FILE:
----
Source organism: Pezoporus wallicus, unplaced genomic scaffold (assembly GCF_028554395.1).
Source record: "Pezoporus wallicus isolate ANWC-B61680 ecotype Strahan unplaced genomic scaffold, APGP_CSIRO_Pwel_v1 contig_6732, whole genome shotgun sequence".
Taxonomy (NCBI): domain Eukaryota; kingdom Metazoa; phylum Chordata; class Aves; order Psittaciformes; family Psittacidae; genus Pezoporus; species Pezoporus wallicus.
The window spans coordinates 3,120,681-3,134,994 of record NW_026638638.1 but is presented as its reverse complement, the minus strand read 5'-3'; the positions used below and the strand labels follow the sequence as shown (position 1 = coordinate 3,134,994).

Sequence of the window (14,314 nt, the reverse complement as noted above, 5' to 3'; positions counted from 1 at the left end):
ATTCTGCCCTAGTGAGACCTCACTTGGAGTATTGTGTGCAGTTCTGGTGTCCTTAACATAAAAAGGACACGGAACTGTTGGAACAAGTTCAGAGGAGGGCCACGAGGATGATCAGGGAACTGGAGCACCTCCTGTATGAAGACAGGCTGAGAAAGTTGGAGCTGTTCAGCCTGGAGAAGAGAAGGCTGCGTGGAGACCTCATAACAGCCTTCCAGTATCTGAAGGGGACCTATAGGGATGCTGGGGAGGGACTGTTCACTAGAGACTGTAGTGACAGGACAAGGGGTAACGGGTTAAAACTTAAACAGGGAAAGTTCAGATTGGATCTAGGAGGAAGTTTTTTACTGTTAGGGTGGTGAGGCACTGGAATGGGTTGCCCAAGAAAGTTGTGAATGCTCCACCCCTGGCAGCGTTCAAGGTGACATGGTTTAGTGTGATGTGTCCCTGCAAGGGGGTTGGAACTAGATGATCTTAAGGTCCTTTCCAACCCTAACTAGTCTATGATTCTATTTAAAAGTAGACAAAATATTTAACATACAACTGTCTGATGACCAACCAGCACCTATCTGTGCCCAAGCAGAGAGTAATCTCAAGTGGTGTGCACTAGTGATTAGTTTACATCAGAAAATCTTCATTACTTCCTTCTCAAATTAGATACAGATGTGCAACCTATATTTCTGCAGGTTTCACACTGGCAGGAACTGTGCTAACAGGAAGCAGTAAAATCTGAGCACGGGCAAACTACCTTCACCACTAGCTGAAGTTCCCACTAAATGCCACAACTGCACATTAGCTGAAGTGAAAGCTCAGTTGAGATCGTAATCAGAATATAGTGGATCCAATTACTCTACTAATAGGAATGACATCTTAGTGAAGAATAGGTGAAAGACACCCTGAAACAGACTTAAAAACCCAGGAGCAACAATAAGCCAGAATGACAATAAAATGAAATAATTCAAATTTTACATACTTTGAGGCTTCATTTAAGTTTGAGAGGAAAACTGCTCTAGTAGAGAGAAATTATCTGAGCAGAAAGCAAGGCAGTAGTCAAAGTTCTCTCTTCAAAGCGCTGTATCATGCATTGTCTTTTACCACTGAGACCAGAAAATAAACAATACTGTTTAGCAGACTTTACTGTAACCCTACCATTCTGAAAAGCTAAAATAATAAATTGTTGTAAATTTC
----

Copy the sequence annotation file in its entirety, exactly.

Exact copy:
Source organism: Pezoporus wallicus, unplaced genomic scaffold (assembly GCF_028554395.1).
Source record: "Pezoporus wallicus isolate ANWC-B61680 ecotype Strahan unplaced genomic scaffold, APGP_CSIRO_Pwel_v1 contig_6732, whole genome shotgun sequence".
Taxonomy (NCBI): domain Eukaryota; kingdom Metazoa; phylum Chordata; class Aves; order Psittaciformes; family Psittacidae; genus Pezoporus; species Pezoporus wallicus.
The window spans coordinates 3,120,681-3,134,994 of record NW_026638638.1 but is presented as its reverse complement, the minus strand read 5'-3'; the positions used below and the strand labels follow the sequence as shown (position 1 = coordinate 3,134,994).

Sequence of the window (14,314 nt, the reverse complement as noted above, 5' to 3'; positions counted from 1 at the left end):
ATTCTGCCCTAGTGAGACCTCACTTGGAGTATTGTGTGCAGTTCTGGTGTCCTTAACATAAAAAGGACACGGAACTGTTGGAACAAGTTCAGAGGAGGGCCACGAGGATGATCAGGGAACTGGAGCACCTCCTGTATGAAGACAGGCTGAGAAAGTTGGAGCTGTTCAGCCTGGAGAAGAGAAGGCTGCGTGGAGACCTCATAACAGCCTTCCAGTATCTGAAGGGGACCTATAGGGATGCTGGGGAGGGACTGTTCACTAGAGACTGTAGTGACAGGACAAGGGGTAACGGGTTAAAACTTAAACAGGGAAAGTTCAGATTGGATCTAGGAGGAAGTTTTTTACTGTTAGGGTGGTGAGGCACTGGAATGGGTTGCCCAAGAAAGTTGTGAATGCTCCACCCCTGGCAGCGTTCAAGGTGACATGGTTTAGTGTGATGTGTCCCTGCAAGGGGGTTGGAACTAGATGATCTTAAGGTCCTTTCCAACCCTAACTAGTCTATGATTCTATTTAAAAGTAGACAAAATATTTAACATACAACTGTCTGATGACCAACCAGCACCTATCTGTGCCCAAGCAGAGAGTAATCTCAAGTGGTGTGCACTAGTGATTAGTTTACATCAGAAAATCTTCATTACTTCCTTCTCAAATTAGATACAGATGTGCAACCTATATTTCTGCAGGTTTCACACTGGCAGGAACTGTGCTAACAGGAAGCAGTAAAATCTGAGCACGGGCAAACTACCTTCACCACTAGCTGAAGTTCCCACTAAATGCCACAACTGCACATTAGCTGAAGTGAAAGCTCAGTTGAGATCGTAATCAGAATATAGTGGATCCAATTACTCTACTAATAGGAATGACATCTTAGTGAAGAATAGGTGAAAGACACCCTGAAACAGACTTAAAAACCCAGGAGCAACAATAAGCCAGAATGACAATAAAATGAAATAATTCAAATTTTACATACTTTGAGGCTTCATTTAAGTTTGAGAGGAAAACTGCTCTAGTAGAGAGAAATTATCTGAGCAGAAAGCAAGGCAGTAGTCAAAGTTCTCTCTTCAAAGCGCTGTATCATGCATTGTCTTTTACCACTGAGACCAGAAAATAAACAATACTGTTTAGCAGACTTTACTGTAACCCTACCATTCTGAAAAGCTAAAATAATAAATTGTTGTAAATTTC